Fostering global health policy leadership through World Health Assembly simulations: Debating climate change and health

Myron Anthony Godinho, Shruti Murthy, Ciraj Ali Mohammed

Research output: Contribution to journalArticlepeer-review

1 Citation (Scopus)

Abstract

The South Asian region is predicted to be among the most severely affected by the health impacts of climate change and warrants regional health policy leadership to tackle the same. Model World Health Organization (WHO) simulations offer the academic opportunity to build this leadership. This study describes the conceptualization and conduct of the 'Manipal Model World Health Organization' 2018 debate simulation, where a multi-professional group of students at an Indian university deliberated approaches to address the regional health impacts of climate change in South Asia. We contextualized the Model WHO debate model for a multi-professional classroom. Multi-sectoral stakeholders were engaged to draw participants from health and non-health disciplines. Participants were trained in health research literacy, policy politics, bloc politics, writing and public speaking for Model WHO. Mock sessions provided training in navigating parliamentary procedures. The debate event consisted of 22 participants and a four-member panel from diverse academic disciplines who independently assessed the deliberations. All delegations demonstrated competent written and verbal contributions. Content analysis of resolutions reaffirmed international agreements and addressed the Climate Change Health Risk Framework, and objectives of the WHO Secretariat Action Plan. Besides presenting a stratified typology of academic health policy debate simulations in global, regional, and subnational contexts, we also propose a 'theory of change', illustrating how academic policy discourse platforms can nurture critical thinking, research/policy literacy and leadership skills. Such initiatives help build the health policy leadership required for addressing global health challenges such as climate change.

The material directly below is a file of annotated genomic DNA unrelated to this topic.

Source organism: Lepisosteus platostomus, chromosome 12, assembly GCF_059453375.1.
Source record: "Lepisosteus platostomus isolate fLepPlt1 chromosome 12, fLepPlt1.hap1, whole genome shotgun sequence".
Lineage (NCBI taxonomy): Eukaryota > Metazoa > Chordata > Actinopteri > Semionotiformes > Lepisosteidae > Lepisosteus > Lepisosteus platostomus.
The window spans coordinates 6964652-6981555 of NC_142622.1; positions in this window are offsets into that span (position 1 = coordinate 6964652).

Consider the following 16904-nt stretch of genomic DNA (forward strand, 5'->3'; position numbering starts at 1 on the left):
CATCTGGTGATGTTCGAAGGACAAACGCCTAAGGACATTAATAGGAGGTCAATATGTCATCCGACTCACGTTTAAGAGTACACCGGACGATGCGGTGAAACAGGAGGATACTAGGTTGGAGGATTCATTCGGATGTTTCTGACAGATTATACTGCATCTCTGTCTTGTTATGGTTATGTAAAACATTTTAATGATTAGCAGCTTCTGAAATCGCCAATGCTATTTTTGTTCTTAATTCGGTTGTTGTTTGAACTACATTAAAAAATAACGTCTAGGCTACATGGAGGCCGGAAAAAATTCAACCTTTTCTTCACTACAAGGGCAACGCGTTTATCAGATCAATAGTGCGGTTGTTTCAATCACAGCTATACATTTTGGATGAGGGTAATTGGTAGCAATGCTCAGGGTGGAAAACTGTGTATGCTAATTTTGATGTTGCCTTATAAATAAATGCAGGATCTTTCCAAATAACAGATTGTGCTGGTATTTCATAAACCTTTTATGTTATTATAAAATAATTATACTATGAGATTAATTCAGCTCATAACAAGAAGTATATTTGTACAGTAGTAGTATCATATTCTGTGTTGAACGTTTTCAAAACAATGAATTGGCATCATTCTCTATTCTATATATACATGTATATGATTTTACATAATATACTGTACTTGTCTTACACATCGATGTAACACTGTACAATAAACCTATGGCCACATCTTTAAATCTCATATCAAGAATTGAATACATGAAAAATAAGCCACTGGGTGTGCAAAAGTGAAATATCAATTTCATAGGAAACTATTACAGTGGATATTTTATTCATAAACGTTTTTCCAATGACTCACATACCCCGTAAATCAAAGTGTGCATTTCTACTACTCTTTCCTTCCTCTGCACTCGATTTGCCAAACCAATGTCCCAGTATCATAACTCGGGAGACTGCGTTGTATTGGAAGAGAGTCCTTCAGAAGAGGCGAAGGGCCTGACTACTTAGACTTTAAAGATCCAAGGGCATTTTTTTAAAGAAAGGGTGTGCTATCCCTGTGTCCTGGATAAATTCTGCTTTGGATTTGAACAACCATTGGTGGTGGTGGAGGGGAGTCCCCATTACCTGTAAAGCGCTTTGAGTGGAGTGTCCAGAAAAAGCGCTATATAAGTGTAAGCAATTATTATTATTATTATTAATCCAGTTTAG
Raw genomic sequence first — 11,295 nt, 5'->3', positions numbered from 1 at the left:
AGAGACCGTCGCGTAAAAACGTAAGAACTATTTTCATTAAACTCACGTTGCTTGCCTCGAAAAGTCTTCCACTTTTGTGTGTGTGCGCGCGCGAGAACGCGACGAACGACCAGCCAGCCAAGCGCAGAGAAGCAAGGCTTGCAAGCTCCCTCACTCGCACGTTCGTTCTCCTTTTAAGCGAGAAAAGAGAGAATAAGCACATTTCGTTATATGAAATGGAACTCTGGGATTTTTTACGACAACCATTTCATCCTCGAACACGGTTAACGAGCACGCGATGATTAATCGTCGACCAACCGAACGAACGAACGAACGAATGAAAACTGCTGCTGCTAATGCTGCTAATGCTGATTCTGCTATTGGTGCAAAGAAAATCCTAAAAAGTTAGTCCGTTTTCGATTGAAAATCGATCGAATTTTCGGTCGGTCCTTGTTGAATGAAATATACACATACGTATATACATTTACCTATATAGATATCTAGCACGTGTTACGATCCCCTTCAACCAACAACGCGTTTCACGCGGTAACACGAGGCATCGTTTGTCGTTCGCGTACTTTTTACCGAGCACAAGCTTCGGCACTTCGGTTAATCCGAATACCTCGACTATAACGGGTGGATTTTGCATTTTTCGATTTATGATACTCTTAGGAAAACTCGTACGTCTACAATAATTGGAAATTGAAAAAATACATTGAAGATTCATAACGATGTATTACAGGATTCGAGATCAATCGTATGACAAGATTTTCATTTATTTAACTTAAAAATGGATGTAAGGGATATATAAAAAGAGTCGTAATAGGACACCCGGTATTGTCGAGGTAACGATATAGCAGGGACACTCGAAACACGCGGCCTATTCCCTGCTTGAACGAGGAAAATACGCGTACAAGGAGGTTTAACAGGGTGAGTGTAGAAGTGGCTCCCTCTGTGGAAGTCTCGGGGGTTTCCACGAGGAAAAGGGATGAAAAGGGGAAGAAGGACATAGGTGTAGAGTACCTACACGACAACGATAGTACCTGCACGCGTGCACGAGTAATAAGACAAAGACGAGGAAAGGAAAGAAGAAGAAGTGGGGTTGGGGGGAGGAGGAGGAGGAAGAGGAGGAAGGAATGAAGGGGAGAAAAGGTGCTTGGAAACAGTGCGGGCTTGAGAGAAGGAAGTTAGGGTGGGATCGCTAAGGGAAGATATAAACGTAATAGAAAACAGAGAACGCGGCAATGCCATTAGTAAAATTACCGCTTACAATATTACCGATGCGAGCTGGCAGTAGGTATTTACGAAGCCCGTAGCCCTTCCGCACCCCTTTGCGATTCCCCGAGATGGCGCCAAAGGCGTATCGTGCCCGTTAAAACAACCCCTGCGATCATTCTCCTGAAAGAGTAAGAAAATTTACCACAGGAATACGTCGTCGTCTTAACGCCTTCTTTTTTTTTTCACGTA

Original languageEnglish
Pages (from-to)731-740
Number of pages10
JournalHealth Promotion International
Volume36
Issue number3
DOIs
Publication statusPublished - 01-06-2021

All Science Journal Classification (ASJC) codes

  • Health(social science)
  • Public Health, Environmental and Occupational Health

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